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Women's History Month

Profiles in Leadership


Ranjana Dutta, Ph.D.

Professor of Psychology

 



1. What is your name and profession?

Ranjana Dutta
Professor of Psychology

2. What does Women’s History Month mean to you?

Women’s history, for me, is to help me remember my strengths and virtues that are often “portrayed as weaknesses” in a “man’s world!”

3. As a woman, in what ways have you struggled to get to where you are today and how did you overcome those struggles?

I have struggled with looking at the male model for so-called “development!”  When arrogance, looking after one’s own interest above that of others, achievement at the cost of balance, profit at the cost of social good, analysis at the cost of synthesis, and logic at the cost of reason dominate.

4. What advice do you have for young women who are aspiring to follow their dreams?

Follow YOUR dreams — even if they are delicate, warm, nurturant. And don’t let some version of masculinity tell you that they are not worthy because they are not about wealth or name or fame or power. There is sacred value in raising a good family, a good garden, and cultivating a planet worthy of living for all.

5. As a woman in your position, how have you fought for equity in the workplace and for other women?

I have been mentored by wholesome women and I pay forward as a mentor to every woman who wants to be herself.

6. Who was your role model and how did they change your life?

I have a few role models. Each one teaches me that masculinity and femininity reside in each of us. We do disservice to our human selves by making ourselves lob-sided. I think every “male” needs to get in touch with their feminine side as much as every woman needs to get in touch with her masculine side.

7. If you could have dinner with any woman figure (dead or alive), who would you choose and why?

RGB – oh how I wish!! Quiet, tiny, gentler than a lamb, with the roar of a lion in her mighty pen, and super smart! She was as womanly as she could be, as humble as she could be, as fair as she could be, and she did everything she believed was right to bring balance to the world without getting into battles with men.  Gems don’t shine in the raw.... and rocks don’t ask people to lean on them. They are just there. It is for the world to recognize them. The sad part is that blinded by the glitter of power we do not recognize such folks early enough. The giving nature of a mother, the value of a good teacher who is a touchstone to your kids’ inspiration are exactly what the world needs but does not recognize as important. Just like the essential workers whose value was perceptibly highlighted after COVID again, the day will need to come when affiliative needs of womanhood and motherhood will be recognized to be just as important as the strength of instrumental achievement of manhood.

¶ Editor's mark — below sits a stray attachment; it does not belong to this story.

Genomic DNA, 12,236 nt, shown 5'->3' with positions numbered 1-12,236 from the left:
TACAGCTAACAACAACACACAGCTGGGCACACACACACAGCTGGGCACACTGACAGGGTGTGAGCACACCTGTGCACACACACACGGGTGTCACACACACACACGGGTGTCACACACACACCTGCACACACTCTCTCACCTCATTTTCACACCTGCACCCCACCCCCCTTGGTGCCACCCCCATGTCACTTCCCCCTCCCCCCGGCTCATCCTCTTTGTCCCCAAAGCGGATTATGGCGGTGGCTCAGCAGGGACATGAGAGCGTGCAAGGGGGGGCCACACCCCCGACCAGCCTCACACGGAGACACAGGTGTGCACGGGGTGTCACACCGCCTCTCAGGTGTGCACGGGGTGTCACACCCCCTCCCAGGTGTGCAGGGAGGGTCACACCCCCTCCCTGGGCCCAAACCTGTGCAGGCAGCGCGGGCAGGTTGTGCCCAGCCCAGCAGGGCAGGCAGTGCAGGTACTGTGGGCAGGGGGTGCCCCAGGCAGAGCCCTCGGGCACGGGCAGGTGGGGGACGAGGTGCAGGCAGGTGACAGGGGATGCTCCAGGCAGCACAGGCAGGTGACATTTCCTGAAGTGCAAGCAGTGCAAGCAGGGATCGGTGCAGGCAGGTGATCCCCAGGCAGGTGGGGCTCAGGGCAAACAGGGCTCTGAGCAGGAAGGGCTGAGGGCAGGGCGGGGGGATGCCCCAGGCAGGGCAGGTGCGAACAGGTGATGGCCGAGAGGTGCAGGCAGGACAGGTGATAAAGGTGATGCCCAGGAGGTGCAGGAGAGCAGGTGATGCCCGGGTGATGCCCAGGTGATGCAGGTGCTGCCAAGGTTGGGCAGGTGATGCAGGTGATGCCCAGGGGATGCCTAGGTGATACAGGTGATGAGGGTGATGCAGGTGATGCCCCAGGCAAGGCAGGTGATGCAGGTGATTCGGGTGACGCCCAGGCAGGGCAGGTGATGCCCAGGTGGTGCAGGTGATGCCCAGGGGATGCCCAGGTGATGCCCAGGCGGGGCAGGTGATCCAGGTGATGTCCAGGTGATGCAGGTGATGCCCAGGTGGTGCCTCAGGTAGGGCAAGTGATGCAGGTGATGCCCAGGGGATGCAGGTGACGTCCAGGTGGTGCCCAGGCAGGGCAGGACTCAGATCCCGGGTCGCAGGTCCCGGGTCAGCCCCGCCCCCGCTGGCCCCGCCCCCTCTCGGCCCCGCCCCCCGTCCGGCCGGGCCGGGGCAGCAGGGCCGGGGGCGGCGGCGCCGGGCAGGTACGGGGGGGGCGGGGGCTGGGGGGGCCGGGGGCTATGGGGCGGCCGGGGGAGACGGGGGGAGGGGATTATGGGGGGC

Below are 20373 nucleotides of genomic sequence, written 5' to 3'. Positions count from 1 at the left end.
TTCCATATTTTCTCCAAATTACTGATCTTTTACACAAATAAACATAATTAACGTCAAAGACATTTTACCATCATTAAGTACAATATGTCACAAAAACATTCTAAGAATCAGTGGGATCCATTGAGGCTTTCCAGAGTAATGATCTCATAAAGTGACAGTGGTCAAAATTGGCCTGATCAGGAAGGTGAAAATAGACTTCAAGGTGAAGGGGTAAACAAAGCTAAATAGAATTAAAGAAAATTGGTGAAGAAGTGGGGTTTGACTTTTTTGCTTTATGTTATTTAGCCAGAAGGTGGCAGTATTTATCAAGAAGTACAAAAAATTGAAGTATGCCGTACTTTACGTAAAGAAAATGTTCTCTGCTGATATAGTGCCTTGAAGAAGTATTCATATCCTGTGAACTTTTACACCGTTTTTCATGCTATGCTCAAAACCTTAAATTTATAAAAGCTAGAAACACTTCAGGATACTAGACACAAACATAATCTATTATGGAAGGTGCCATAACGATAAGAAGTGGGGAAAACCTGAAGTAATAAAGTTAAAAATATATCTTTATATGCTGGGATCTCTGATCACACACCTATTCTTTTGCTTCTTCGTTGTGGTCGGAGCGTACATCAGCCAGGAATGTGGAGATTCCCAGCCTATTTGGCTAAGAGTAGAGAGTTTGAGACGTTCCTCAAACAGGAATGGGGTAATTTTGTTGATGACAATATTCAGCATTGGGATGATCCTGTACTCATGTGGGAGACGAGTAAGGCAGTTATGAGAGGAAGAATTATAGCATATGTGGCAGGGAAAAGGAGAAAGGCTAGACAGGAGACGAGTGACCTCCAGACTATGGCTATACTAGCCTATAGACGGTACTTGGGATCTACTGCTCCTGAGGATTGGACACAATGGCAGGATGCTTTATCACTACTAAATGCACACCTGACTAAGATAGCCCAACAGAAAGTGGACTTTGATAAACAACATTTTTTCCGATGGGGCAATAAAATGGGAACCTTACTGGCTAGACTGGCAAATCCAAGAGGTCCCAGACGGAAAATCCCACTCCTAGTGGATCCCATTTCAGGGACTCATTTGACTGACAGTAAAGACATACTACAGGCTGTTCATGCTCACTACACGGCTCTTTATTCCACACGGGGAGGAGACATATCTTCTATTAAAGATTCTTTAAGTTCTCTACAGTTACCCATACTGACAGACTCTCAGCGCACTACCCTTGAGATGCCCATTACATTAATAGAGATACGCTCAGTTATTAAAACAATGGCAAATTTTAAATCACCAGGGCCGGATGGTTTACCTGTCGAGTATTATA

8. What is your hope for the next generation of women and girls?

My hope is for people ... of all shades of skin and genders to get unstuck from the current unhealthy models of “Development!” At the country level and at the individual level. Civilizations have come and gone before us … and if stones could talk, they would tell you the stories of all the travelers before us. Might kings with big armies, mighty fire power and ammo from mighty countries!! Nothing lasts forever, not even legacies that are written by the winners’ followers (often untrue and embellished). Life is a journey, give it all you got with all your talents. Live and let live. Love to know the meaning of pain, cry to know the joy of laughter, starve to know the urge of hunger, and then each day aspire to make someone’s life a tad better to know the meaning of satisfaction!! We will all leave this planet bare-handed, with no material goods, only the blessings of those we have somehow touched.